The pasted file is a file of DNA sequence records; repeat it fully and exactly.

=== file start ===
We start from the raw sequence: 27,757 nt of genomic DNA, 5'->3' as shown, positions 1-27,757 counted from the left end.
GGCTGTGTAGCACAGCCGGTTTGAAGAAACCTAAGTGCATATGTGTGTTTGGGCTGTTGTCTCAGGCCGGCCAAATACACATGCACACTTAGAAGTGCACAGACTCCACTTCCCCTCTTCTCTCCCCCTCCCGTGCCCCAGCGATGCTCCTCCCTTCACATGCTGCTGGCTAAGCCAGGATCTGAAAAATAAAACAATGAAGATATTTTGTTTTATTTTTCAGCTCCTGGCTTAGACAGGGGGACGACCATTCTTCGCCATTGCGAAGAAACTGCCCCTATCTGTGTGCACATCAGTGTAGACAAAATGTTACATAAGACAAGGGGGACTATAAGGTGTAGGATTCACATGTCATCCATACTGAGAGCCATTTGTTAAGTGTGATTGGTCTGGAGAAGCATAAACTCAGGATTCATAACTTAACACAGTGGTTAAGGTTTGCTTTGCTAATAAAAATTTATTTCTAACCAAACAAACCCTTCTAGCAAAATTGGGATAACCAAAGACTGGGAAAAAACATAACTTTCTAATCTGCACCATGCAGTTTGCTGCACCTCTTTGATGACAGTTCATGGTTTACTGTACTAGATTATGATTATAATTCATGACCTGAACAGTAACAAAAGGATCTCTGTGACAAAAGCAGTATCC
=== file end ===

We start from the raw sequence: 27,757 nt of genomic DNA, 5'->3' as shown, positions 1-27,757 counted from the left end.
GGCTGTGTAGCACAGCCGGTTTGAAGAAACCTAAGTGCATATGTGTGTTTGGGCTGTTGTCTCAGGCCGGCCAAATACACATGCACACTTAGAAGTGCACAGACTCCACTTCCCCTCTTCTCTCCCCCTCCCGTGCCCCAGCGATGCTCCTCCCTTCACATGCTGCTGGCTAAGCCAGGATCTGAAAAATAAAACAATGAAGATATTTTGTTTTATTTTTCAGCTCCTGGCTTAGACAGGGGGACGACCATTCTTCGCCATTGCGAAGAAACTGCCCCTATCTGTGTGCACATCAGTGTAGACAAAATGTTACATAAGACAAGGGGGACTATAAGGTGTAGGATTCACATGTCATCCATACTGAGAGCCATTTGTTAAGTGTGATTGGTCTGGAGAAGCATAAACTCAGGATTCATAACTTAACACAGTGGTTAAGGTTTGCTTTGCTAATAAAAATTTATTTCTAACCAAACAAACCCTTCTAGCAAAATTGGGATAACCAAAGACTGGGAAAAAACATAACTTTCTAATCTGCACCATGCAGTTTGCTGCACCTCTTTGATGACAGTTCATGGTTTACTGTACTAGATTATGATTATAATTCATGACCTGAACAGTAACAAAAGGATCTCTGTGACAAAAGCAGTATCC